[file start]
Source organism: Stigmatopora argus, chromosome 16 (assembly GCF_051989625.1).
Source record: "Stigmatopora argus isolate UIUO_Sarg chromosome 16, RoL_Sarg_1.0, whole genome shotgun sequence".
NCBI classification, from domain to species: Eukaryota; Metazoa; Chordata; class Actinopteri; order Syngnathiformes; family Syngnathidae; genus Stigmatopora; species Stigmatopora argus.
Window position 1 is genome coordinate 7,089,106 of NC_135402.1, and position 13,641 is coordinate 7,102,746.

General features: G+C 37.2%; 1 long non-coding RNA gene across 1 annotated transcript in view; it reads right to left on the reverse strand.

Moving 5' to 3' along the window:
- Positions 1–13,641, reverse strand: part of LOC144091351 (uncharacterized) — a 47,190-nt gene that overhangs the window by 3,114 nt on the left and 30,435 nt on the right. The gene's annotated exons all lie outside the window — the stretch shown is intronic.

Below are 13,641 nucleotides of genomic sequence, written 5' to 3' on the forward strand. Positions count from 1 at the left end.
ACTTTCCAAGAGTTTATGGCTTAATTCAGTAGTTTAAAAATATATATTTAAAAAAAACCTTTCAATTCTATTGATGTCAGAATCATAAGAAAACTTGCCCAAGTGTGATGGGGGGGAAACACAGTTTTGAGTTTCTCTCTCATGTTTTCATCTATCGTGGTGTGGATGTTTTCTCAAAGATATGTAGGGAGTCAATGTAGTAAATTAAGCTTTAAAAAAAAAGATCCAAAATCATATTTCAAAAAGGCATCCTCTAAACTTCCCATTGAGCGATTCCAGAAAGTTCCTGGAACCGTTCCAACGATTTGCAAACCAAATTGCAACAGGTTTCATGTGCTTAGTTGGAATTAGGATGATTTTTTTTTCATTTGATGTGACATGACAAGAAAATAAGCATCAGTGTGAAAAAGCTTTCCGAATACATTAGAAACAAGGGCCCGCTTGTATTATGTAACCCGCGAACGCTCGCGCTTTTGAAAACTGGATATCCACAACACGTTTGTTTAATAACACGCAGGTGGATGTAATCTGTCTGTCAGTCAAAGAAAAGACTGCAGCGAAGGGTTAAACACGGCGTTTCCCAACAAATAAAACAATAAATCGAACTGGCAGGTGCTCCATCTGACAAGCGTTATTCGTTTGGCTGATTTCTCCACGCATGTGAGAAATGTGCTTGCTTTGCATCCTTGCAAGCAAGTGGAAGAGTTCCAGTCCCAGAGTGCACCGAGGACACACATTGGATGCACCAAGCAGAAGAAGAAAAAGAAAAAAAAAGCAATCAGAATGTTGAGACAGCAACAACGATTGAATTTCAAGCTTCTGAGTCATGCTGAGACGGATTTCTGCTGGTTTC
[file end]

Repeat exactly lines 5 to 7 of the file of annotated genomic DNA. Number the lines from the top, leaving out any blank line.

General features: G+C 37.2%; 1 long non-coding RNA gene across 1 annotated transcript in view; it reads right to left on the reverse strand.

Moving 5' to 3' along the window:
- Positions 1–13,641, reverse strand: part of LOC144091351 (uncharacterized) — a 47,190-nt gene that overhangs the window by 3,114 nt on the left and 30,435 nt on the right. The gene's annotated exons all lie outside the window — the stretch shown is intronic.